Source: National Institutes of Health

TPO (thyroid peroxidase) is an enzyme located in the thyroid gland that catalyzes the necessary reactions to formulate thyroid hormone. Studies involving rats, pigs and humans demonstrated decreased TPO activity when fed isolated genistein and daidzein (the isoflavones in soy that react most strongly with TPO). Although some TPO activity was lost, there was no overall negative effect on thyroid function. Thyroid hormone levels measured in the blood of both experimental and control groups were the same. Furthermore, humans (as well as rats) only demonstrated hypothyroidism if their soy diets were iodine-depleted. Please see table for National Institute of Health recommendations.

 What types of soy foods are healthiest?

In discussions of soy foods, the assertion is sometimes made that only fermented soy foods are safe and healthful to consume, with the eating habits of traditional Asian cultures cited as support for this claim. In fact, contrary to this common misconception, the soy products regularly consumed in Asian countries are not all, or even primarily, fermented. According to research from Ginny Messina, R.D., “In Japan, about half of soy consumption comes from the fermented foods miso and natto, and half comes from tofu and dried soybeans. In Shanghai, most of the soy foods consumed are unfermented, with tofu and soymilk making the biggest contributions. In fact, even in Indonesia, where tempeh is a revered national food, unfermented soy products like tofu account for around half of soy intake.”

Personally, I enjoy a wide variety of healthful foods. I frequent my local farmers market, and buy locally grown, organic produce that is in season. When it comes to soy foods, I am always careful to buy non-GMO products, which are easy to find and are clearly labeled. Thai-style stir fry and tofu scramble are among my favorite tofu dishes; they are easy to prepare and can be made in one pan. I also season and bake firm tofu, then place it in a wrap for a quick lunch. In the winter months, I make creamy vegetable soups with a soy milk base, and grilled tempeh is great on sandwiches and crumbled over salads. There are numerous websites and cookbooks which offer delicious soy recipes, ranging from super-easy to gourmet.

Whole soy foods are safe and nutritious. I recommend incorporating them into a diet which contains a good variety of fresh fruits and vegetables, grains and legumes. For more on plant sources of protein, please see my article, “A Vegan Doctor Addresses the Protein Question.”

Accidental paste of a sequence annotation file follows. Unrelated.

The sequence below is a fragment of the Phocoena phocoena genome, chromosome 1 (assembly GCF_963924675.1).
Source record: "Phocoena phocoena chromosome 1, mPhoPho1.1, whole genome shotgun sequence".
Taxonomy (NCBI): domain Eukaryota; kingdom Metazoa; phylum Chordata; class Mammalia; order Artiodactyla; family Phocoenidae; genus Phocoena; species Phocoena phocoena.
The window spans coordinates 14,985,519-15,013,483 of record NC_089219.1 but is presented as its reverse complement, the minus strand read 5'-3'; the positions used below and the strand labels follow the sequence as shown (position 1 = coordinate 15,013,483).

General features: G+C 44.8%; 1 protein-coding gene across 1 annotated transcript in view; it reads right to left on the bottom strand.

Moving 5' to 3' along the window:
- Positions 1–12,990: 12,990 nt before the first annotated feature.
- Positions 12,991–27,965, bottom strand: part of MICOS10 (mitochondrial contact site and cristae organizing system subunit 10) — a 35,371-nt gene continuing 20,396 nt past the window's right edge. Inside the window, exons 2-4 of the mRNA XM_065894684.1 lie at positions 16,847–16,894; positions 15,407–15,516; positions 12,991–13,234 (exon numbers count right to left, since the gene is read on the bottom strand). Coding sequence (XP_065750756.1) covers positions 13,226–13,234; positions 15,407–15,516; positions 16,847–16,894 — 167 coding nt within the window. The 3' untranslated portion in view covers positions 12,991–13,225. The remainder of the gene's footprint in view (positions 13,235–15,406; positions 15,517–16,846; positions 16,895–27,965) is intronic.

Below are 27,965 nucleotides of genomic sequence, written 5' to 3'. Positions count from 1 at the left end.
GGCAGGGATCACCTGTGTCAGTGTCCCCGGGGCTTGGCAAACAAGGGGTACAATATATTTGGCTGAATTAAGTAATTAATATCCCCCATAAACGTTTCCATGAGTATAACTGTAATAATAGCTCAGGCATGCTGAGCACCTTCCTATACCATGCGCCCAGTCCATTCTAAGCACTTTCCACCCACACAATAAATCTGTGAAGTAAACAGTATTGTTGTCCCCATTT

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(1) Tucker, Katherine L. et al. “Simulation with Soy Replacement Showed That Increased Soy Intake Could Contribute to Improved Nutrient Intake Profiles in the U.S. Population.” The Journal of Nutrition, doi: 10.3945/jn.110.123901; 27 October 2010

(2) Morito, Keiko. et al. “Interaction of Phytoestrogens with Estrogen Receptors Alpha and Beta.” Biological and Pharmaceutical Bulletin, Vol. 24, Issue 4, pp. 351-356, April 2001

(3) Lee, Sang-Ah. et al. “Adolescent and Adult Soy Intake and Breast Cancer Risk: Results from the Shanghai Women’s Health Study.” The American Journal of Clinical Nutrition, Vol 89, Issue 6, pp. 1920-1926, June 2009

(4) Wu, A H. et al. “Epidemiology of Soy Exposures and Breast Cancer Risk.” British Journal of Cancer, Vol 98, Issue 1, pp. 9-14, 15 January 2008

(5) Bosland, Maarten C. et al. “Effect of Soy Protein Isolate Supplementation on Biochemical Recurrence of Prostate Cancer After Radical Prostatectomy: A Randomized Trial.” The Journal of the American Medical Association, Vol. 310, Issue 2, pp. 170-178, 10 July, 2013

(6) Messina, Mark. “Soybean isoflavone exposure does not have feminizing effects on men: a critical examination of the clinical evidence.” Fertility and Sterility, Vol. 93, Issue 7 , pp. 2095-2104, 1 May 2010

(7) Chang, Hebron C. et al. “Dietary Genistein Inactivates Rat Thyroid Peroxidase in Vivo without an Apparent Hypothyroid Effect.” Toxicology and Applied Pharmacology, Vol 198, Issue 3, pp. 244-252, 1 November 2000